The “happiest man in the world,” Matthieu Ricard balances his Buddhist contemplation of happiness (watch his TEDTalk on the habits of happiness) with an active life as a humanitarian in the Himalayas. Learn more about his projects — and get involved — at the new website for his Karuna-Shechen foundation. Karuna-Shechen brings medical help and […]Continue reading
Why you should listen
After training in biochemistry at the Institute Pasteur, Matthieu Ricard left science behind to move to the Himalayas and become a Buddhist monk -- and to pursue happiness, both at a basic human level and as a subject of inquiry. Achieving happiness, he has come to believe, requires the same kind of effort and mind training that any other serious pursuit involves.
His deep and scientifically tinged reflections on happiness and Buddhism have turned into several books, including The Quantum and the Lotus: A Journey to the Frontiers Where Science and Buddhism Meet. At the same time, he also makes sensitive and jaw-droppingly gorgeous photographs of his beloved Tibet and the spiritual hermitage where he lives and works on humanitarian projects.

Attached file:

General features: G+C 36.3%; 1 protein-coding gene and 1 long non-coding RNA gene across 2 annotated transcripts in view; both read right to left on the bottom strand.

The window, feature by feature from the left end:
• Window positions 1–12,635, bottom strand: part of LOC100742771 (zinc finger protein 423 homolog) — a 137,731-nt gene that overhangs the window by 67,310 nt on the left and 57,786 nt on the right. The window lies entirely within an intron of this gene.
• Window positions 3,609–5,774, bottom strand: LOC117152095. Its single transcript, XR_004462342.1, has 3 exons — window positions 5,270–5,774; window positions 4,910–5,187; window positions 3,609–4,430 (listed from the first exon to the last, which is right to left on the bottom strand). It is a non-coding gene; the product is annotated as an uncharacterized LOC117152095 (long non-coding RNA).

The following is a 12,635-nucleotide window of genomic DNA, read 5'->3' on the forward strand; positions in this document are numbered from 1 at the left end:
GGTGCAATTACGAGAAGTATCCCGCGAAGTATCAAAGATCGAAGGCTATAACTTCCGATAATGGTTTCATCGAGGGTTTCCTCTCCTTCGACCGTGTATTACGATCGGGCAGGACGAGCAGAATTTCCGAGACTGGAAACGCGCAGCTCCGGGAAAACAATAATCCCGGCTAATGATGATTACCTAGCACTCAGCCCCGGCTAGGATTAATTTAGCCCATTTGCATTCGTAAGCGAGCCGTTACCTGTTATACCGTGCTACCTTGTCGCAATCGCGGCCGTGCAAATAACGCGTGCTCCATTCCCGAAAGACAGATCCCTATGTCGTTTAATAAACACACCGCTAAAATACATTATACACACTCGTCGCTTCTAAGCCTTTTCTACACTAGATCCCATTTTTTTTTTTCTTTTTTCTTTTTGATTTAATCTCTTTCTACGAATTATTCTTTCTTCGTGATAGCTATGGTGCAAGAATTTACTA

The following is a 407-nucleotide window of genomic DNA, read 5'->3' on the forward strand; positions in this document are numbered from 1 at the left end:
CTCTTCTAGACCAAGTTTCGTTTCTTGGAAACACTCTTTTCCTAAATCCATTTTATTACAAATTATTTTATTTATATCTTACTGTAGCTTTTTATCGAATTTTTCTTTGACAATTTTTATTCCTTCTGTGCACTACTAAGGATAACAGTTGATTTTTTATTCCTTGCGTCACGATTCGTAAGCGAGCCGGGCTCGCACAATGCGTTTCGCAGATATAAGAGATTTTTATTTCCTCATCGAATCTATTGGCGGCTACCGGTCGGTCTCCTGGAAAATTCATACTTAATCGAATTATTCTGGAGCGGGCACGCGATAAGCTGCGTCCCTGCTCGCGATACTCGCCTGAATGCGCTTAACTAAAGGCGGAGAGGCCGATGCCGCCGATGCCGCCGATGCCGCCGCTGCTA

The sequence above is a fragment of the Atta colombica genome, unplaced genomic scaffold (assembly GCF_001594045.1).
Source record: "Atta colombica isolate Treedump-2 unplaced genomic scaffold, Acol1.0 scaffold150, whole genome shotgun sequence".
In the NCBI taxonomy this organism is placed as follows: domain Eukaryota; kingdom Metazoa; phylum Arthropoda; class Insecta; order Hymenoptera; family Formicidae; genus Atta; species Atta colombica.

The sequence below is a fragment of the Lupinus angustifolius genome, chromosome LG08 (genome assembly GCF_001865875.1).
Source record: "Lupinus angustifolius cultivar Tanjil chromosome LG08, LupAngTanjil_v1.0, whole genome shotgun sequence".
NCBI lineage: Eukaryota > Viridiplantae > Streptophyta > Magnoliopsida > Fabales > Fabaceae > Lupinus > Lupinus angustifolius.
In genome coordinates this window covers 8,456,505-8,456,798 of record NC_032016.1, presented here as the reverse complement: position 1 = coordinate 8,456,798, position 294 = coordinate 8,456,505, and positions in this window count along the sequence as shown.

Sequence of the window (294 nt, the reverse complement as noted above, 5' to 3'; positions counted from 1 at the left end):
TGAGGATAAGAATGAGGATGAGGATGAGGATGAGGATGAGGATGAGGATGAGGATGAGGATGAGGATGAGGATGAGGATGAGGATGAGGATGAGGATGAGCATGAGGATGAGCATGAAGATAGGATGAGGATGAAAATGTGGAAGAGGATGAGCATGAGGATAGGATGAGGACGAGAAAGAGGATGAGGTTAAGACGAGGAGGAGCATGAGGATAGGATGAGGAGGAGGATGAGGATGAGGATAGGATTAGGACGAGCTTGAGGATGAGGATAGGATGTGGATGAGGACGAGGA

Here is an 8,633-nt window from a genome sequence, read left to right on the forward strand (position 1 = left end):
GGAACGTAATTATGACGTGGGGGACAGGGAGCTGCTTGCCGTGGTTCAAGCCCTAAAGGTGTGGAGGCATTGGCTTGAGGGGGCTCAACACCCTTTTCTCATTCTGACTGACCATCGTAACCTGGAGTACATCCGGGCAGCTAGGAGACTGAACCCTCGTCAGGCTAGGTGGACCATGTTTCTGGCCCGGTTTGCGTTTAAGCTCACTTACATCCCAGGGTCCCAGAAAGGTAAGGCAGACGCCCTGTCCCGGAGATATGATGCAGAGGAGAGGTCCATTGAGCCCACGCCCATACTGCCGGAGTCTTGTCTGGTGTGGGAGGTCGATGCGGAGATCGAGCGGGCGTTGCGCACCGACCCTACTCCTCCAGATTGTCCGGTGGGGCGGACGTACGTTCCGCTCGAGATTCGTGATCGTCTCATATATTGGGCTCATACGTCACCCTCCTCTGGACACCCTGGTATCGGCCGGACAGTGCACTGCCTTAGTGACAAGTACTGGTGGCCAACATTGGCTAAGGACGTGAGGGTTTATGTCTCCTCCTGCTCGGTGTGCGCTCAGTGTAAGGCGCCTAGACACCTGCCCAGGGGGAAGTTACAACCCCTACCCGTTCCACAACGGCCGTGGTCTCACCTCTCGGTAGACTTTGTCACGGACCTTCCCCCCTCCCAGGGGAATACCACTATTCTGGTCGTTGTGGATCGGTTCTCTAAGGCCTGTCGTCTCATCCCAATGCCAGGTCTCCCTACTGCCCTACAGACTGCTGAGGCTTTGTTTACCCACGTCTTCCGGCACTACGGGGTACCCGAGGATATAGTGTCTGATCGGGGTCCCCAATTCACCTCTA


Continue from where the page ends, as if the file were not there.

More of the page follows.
His latest book on happiness is Happiness: A Guide to Developing Life's Most Important Skill; his latest book of photographs is Tibet: An Inner Journey.
What others say
“Matthieu Ricard, French translator and right-hand man for the Dalai Lama, has been the subject of intensive clinical tests at the University of Wisconsin, as a result of which he is frequently described as the happiest man in the world.” — Robert Chalmers, The Independent
Matthieu Ricard’s TED talks
Matthieu Ricard on the TED Blog
Many TEDTalks explore themes of happiness — Stumbling on Happiness‘ Daniel Gilbert, Mattheiu Ricard (who’s been called the Happiest Man on Earth), happy designer Stefan Sagmeister, and many more … Now a recent story in Newsweek rounds up the latest on happiness’ opposite: sadness. It’s an interesting gloss on the growing happiness industry — and […]Continue reading
What is happiness, and how can we all get some? Buddhist monk, photographer and author Matthieu Ricard has devoted his life to these questions, and his answer is influenced by his faith as well as by his scientific turn of mind: We can train our minds in habits of happiness. Interwoven with his talk are […]Continue reading